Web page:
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N.H. Considers How to Split Meals Tax

A Senate committee didn’t show much appetite Tuesday for legislation that would divert more revenue from the state’s meals-and-rooms tax to the communities that generate that revenue — cities and towns with ski resorts, restaurants and other tourist draws.

The Senate Ways and Means Committee didn’t debate or vote on the bill, which was introduced by Hampton Republican Sen. Nancy Stiles and has 10 additional sponsors, including Democrats and Republicans from both the Democratic-controlled House and GOP-controlled Senate.

But two of the tax-writing panel’s five members spoke out against it during an hour-long public hearing: Sen. Jim Rausch, a Derry Republican, who said the bill had the potential to foster “class warfare,” and Sen. Bob Odell, a Lempster Republican and the committee’s chairman, who said it would amplify differences between communities that have tourist infrastructure and those that don’t.

“I think that going down this road is a very dangerous process,” Odell said.

New Hampshire doesn’t have a broad-based sales tax, but does levy a 9 percent tax on hotel rooms and restaurant meals. A portion of that revenue — nearly $59 million in the 2012 fiscal year — is distributed to towns and cities based on their population.

Under the bill introduced by Stiles, 56 percent of that money would still be distributed based on population. But 44 percent would be distributed based on the source of the revenue.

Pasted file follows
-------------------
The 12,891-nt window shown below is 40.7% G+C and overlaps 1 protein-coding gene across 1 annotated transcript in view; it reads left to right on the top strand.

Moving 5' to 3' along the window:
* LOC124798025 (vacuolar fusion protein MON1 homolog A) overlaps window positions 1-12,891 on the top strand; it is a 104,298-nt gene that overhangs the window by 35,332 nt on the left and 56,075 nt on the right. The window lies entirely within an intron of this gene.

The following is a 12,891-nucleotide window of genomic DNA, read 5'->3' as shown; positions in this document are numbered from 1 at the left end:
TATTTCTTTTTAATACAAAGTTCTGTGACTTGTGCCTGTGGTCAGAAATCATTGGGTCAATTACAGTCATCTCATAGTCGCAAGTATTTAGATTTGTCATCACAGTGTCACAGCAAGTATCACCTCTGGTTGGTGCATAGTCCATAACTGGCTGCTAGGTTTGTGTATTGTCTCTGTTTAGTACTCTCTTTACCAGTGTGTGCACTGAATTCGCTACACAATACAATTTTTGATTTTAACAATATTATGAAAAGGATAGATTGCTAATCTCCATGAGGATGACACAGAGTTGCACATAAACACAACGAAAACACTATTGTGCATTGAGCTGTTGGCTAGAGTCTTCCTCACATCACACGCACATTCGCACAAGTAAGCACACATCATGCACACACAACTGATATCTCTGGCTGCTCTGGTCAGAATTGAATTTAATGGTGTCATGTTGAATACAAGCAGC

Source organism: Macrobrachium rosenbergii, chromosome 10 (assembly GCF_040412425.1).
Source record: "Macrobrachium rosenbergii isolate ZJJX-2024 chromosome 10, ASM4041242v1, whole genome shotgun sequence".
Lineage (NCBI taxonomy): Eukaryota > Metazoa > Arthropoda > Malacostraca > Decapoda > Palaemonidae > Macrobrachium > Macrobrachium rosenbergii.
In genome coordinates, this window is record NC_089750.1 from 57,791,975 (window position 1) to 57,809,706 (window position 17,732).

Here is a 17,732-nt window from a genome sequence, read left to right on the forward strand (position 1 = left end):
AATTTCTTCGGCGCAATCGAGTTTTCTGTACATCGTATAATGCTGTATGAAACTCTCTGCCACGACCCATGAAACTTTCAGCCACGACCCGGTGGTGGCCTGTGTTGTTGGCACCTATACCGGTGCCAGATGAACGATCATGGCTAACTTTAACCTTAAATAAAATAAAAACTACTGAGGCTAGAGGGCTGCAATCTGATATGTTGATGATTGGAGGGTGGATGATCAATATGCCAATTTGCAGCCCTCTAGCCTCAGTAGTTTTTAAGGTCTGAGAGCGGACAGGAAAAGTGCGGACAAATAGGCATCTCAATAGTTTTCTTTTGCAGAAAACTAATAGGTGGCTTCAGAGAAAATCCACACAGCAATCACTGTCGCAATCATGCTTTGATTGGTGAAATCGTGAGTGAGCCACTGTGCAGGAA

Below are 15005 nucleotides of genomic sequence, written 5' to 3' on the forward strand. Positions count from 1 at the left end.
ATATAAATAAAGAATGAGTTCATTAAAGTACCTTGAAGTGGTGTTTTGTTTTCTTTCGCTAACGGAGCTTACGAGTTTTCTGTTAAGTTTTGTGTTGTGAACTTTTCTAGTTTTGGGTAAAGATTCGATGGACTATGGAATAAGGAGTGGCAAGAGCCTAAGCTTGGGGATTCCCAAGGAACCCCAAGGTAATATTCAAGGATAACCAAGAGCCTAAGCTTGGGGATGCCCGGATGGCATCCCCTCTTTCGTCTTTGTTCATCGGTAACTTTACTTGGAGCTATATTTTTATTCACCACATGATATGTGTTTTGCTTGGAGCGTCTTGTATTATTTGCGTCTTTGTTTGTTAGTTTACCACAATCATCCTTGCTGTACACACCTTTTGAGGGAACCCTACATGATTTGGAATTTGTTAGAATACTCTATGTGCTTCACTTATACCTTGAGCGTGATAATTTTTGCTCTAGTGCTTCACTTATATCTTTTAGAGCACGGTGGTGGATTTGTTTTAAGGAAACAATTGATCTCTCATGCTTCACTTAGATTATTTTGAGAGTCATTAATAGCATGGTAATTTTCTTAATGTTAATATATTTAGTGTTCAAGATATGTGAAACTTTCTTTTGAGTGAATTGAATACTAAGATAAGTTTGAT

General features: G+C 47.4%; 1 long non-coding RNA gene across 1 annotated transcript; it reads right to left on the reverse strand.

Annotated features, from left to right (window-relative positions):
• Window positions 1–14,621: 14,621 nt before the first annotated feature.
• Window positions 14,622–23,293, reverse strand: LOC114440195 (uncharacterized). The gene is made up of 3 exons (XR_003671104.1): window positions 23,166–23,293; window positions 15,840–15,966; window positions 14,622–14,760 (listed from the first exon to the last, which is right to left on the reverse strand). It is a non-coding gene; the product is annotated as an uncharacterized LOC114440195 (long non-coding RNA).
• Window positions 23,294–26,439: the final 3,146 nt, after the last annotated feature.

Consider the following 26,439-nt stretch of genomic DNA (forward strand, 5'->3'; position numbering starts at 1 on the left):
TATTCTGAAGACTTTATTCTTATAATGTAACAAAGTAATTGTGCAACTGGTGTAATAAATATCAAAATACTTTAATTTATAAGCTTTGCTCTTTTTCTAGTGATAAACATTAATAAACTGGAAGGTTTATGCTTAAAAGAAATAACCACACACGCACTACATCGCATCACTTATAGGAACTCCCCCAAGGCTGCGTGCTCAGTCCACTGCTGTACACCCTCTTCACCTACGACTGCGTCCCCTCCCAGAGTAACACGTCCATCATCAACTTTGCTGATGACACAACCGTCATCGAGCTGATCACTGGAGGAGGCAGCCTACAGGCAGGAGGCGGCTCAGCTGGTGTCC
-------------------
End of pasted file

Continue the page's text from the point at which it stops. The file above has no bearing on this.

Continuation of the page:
“I think we can agree that to provide a little extra back to the communities that support our restaurants and hotels, that generates the tax, makes some sense,” Stiles said.

The legislation would send more money to places like Portsmouth, which has a large concentration of restaurants; Hampton, with its beach and seaside hotels; and Carroll, home to the Omni Mount Washington Resort. Officials from all three communities support the bill, with some testifying yesterday that they shoulder higher police, fire, infrastructure and other costs due to tourism but don’t get a fair share of the revenue collected by the state.

“Any type of a situation where Coos County sends money to Concord (and) gets less back is not a fair or equitable way to distribute money,” said Sen. Jeff Woodburn, a Dalton Democrat and sponsor of the bill.

Other Senate sponsors are Majority Leader Jeb Bradley, of Wolfeboro, Republican Sen. Sharon Carson, of Londonderry, Republican Sen. John Reagan, of Deerfield and Democratic Sen. Martha Fuller Clark, of Portsmouth.

But Odell said communities like Portsmouth already enjoy larger tax bases, and as a result lower property tax rates, than places like Claremont and Charlestown.

“I’m struggling with the pain you have in Portsmouth, with all the good things that that city has going for it, and then to actually look to a town with double, almost double, the tax rate that you have and ...(have them) get less money from the meals-and-rooms tax to subsidize Portsmouth,” Odell said. “The math doesn’t work, in my mind.”